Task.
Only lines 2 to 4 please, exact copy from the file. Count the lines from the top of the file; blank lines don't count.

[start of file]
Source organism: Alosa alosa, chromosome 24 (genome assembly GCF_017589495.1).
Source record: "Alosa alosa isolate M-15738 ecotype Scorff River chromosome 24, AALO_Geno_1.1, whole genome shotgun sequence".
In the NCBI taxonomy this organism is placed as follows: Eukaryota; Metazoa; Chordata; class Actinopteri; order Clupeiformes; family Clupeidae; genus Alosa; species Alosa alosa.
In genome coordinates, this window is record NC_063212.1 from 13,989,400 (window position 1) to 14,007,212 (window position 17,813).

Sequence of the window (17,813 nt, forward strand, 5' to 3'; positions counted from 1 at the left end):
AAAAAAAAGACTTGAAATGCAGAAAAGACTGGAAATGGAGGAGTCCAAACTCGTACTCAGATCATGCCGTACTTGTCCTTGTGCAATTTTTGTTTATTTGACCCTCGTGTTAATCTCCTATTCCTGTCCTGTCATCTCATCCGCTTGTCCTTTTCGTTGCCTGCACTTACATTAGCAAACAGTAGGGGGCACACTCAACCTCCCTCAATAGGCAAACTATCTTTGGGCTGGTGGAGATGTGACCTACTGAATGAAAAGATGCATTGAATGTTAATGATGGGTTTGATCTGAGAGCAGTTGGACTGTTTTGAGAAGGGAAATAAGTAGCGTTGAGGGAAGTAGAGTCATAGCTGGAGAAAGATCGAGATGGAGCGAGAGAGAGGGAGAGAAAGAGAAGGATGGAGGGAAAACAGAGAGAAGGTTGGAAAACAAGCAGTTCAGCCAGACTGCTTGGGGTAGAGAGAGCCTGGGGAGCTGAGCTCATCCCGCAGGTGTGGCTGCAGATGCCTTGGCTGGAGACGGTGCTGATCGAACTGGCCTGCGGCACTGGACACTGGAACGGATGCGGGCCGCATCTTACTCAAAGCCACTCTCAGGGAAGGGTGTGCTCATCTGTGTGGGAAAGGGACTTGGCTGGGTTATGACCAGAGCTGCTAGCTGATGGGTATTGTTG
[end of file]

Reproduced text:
Source record: "Alosa alosa isolate M-15738 ecotype Scorff River chromosome 24, AALO_Geno_1.1, whole genome shotgun sequence".
In the NCBI taxonomy this organism is placed as follows: Eukaryota; Metazoa; Chordata; class Actinopteri; order Clupeiformes; family Clupeidae; genus Alosa; species Alosa alosa.
In genome coordinates, this window is record NC_063212.1 from 13,989,400 (window position 1) to 14,007,212 (window position 17,813).